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25 Sep 2012, 02:50
Responding to a pm:
Changing the sign within the mod has no impact on anything outside the mod.

$$|6 - x| \leq 12$$ is same as
$$|x - 6| \leq 12$$

Think about it: Whether you write |x| or |-x|, it is the same.
|6| = |-6|

So for every value of x,
|x - 6| = |6 - x|
So you don't need to flip the inequality sign.

|x - 6| and - |x - 6| are of course different. If you change |x - 6| to - |x - 6|, you will need to flip the inequality sign.
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Re: For how many ordered pairs (x, y) that are solutions of the [#permalink]

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04 Jul 2013, 01:44
Bumping for review and further discussion*. Get a kudos point for an alternative solution!

*New project from GMAT Club!!! Check HERE

Theory on Abolute Values: math-absolute-value-modulus-86462.html

DS Abolute Values Questions to practice: search.php?search_id=tag&tag_id=37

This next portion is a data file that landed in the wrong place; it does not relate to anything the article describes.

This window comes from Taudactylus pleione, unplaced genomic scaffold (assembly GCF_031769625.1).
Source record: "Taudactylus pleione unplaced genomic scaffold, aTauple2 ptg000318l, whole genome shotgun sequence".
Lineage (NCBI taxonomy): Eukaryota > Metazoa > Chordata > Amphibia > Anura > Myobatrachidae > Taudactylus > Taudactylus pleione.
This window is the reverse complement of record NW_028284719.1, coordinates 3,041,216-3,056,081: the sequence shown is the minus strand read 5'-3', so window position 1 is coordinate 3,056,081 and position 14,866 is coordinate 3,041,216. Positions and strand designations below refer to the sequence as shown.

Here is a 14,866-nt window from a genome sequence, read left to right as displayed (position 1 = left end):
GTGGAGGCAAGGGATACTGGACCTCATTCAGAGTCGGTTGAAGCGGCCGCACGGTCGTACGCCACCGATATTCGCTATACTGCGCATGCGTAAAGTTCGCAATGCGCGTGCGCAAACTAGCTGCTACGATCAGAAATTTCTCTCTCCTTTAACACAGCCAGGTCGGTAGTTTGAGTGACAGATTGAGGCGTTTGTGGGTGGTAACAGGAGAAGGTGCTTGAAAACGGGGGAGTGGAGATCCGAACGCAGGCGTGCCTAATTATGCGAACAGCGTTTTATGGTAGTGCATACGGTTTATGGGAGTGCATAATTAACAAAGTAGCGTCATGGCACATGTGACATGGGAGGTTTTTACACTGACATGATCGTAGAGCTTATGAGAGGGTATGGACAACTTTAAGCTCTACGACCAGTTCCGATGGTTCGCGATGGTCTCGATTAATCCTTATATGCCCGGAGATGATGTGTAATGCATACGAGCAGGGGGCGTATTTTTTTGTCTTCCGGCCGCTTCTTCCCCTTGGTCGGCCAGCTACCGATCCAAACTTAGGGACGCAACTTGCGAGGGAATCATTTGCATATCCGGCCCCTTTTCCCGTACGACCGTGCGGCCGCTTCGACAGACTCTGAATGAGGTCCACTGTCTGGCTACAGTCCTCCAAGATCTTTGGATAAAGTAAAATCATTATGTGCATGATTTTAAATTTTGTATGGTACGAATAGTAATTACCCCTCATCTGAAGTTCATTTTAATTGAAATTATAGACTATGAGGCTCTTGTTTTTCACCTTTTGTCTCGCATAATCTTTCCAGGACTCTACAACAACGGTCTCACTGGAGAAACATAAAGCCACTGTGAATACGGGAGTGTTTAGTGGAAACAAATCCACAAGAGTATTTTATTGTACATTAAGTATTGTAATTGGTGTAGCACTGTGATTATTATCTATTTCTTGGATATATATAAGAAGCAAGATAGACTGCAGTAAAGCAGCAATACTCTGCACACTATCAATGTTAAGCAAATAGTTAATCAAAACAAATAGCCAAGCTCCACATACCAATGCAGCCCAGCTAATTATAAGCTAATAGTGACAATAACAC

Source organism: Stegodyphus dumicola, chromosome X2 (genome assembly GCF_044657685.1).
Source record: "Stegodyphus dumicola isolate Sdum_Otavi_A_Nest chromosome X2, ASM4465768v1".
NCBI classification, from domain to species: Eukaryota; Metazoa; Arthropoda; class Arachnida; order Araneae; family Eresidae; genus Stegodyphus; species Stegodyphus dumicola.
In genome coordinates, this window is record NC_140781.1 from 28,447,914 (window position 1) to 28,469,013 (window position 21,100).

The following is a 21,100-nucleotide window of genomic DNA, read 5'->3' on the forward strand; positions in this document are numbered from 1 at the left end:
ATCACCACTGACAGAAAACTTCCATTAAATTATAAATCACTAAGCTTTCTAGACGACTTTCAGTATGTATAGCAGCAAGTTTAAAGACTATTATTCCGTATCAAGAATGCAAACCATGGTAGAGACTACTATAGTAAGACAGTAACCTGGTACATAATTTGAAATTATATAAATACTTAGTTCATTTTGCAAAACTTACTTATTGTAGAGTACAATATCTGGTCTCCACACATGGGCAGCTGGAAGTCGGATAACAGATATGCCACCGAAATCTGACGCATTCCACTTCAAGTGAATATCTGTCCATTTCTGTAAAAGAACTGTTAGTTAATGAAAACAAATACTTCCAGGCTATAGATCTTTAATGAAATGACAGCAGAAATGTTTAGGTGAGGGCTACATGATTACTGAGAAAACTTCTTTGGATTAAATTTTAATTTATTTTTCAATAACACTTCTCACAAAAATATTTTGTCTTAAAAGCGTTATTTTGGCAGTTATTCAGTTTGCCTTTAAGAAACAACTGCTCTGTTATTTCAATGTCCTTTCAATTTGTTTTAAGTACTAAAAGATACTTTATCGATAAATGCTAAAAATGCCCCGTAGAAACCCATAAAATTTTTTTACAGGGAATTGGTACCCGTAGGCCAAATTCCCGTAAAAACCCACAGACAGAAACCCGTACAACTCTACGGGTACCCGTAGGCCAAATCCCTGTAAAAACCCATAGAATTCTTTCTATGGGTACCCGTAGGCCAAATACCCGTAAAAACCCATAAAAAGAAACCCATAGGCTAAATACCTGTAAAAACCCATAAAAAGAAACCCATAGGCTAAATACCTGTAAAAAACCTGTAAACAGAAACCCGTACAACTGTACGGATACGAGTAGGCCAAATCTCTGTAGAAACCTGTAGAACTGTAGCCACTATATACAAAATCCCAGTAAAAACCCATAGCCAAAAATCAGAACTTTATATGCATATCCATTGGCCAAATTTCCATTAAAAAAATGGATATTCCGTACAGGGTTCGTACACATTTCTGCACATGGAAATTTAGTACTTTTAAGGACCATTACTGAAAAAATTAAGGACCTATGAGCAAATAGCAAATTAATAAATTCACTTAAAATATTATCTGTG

PS Abolute Values Questions to practice: search.php?search_id=tag&tag_id=58

Hard set on Abolute Values: inequality-and-absolute-value-questions-from-my-collection-86939.html

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Re: For how many ordered pairs (x, y) that are solutions of the [#permalink]

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05 Jul 2013, 03:54
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$$y=12-2x=2*(6-x).$$
Since $$|y| \leq 12 , -12 \leq y \leq 12$$ . Substituting for y from above, $$-6 \leq (6-x) \leq 6.$$. This reduces to $$x \geq 0$$ and $$x \leq 12.$$ Including 0 and 12 there are thus 13 integer solutions.

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Re: For how many ordered pairs (x, y) that are solutions of the [#permalink]

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09 Jul 2013, 16:34